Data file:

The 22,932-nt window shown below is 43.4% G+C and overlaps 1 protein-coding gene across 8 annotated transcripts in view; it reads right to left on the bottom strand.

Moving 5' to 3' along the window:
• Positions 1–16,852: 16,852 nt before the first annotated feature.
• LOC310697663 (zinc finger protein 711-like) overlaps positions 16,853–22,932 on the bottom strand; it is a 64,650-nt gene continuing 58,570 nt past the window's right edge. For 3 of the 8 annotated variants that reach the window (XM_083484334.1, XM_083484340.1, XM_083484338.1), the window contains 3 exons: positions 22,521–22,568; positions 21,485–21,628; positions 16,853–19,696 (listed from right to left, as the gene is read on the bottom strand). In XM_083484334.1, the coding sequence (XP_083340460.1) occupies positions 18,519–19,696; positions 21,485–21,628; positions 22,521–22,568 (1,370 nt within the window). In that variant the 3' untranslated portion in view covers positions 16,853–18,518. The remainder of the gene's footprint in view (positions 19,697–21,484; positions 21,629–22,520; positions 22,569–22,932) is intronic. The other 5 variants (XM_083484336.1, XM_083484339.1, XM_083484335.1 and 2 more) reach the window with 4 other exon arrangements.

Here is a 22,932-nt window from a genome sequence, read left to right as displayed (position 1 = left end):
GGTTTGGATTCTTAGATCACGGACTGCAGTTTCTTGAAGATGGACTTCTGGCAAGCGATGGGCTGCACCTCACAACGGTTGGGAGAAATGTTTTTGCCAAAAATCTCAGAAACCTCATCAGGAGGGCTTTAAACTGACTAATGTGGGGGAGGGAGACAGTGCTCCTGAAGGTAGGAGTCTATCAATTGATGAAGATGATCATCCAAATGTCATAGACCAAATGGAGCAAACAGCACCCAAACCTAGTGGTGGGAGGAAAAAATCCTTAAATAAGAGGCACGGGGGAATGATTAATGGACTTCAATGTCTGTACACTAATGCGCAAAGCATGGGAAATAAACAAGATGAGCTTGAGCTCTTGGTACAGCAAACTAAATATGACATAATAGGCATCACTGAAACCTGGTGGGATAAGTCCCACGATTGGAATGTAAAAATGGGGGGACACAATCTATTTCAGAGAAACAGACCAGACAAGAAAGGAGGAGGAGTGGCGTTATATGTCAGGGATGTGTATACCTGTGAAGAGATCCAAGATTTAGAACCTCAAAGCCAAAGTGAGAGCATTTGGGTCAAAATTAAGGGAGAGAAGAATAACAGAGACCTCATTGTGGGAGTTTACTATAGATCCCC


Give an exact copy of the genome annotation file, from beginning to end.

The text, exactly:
The 22,932-nt window shown below is 43.4% G+C and overlaps 1 protein-coding gene across 8 annotated transcripts in view; it reads right to left on the bottom strand.

Moving 5' to 3' along the window:
• Positions 1–16,852: 16,852 nt before the first annotated feature.
• LOC310697663 (zinc finger protein 711-like) overlaps positions 16,853–22,932 on the bottom strand; it is a 64,650-nt gene continuing 58,570 nt past the window's right edge. For 3 of the 8 annotated variants that reach the window (XM_083484334.1, XM_083484340.1, XM_083484338.1), the window contains 3 exons: positions 22,521–22,568; positions 21,485–21,628; positions 16,853–19,696 (listed from right to left, as the gene is read on the bottom strand). In XM_083484334.1, the coding sequence (XP_083340460.1) occupies positions 18,519–19,696; positions 21,485–21,628; positions 22,521–22,568 (1,370 nt within the window). In that variant the 3' untranslated portion in view covers positions 16,853–18,518. The remainder of the gene's footprint in view (positions 19,697–21,484; positions 21,629–22,520; positions 22,569–22,932) is intronic. The other 5 variants (XM_083484336.1, XM_083484339.1, XM_083484335.1 and 2 more) reach the window with 4 other exon arrangements.

Here is a 22,932-nt window from a genome sequence, read left to right as displayed (position 1 = left end):
GGTTTGGATTCTTAGATCACGGACTGCAGTTTCTTGAAGATGGACTTCTGGCAAGCGATGGGCTGCACCTCACAACGGTTGGGAGAAATGTTTTTGCCAAAAATCTCAGAAACCTCATCAGGAGGGCTTTAAACTGACTAATGTGGGGGAGGGAGACAGTGCTCCTGAAGGTAGGAGTCTATCAATTGATGAAGATGATCATCCAAATGTCATAGACCAAATGGAGCAAACAGCACCCAAACCTAGTGGTGGGAGGAAAAAATCCTTAAATAAGAGGCACGGGGGAATGATTAATGGACTTCAATGTCTGTACACTAATGCGCAAAGCATGGGAAATAAACAAGATGAGCTTGAGCTCTTGGTACAGCAAACTAAATATGACATAATAGGCATCACTGAAACCTGGTGGGATAAGTCCCACGATTGGAATGTAAAAATGGGGGGACACAATCTATTTCAGAGAAACAGACCAGACAAGAAAGGAGGAGGAGTGGCGTTATATGTCAGGGATGTGTATACCTGTGAAGAGATCCAAGATTTAGAACCTCAAAGCCAAAGTGAGAGCATTTGGGTCAAAATTAAGGGAGAGAAGAATAACAGAGACCTCATTGTGGGAGTTTACTATAGATCCCC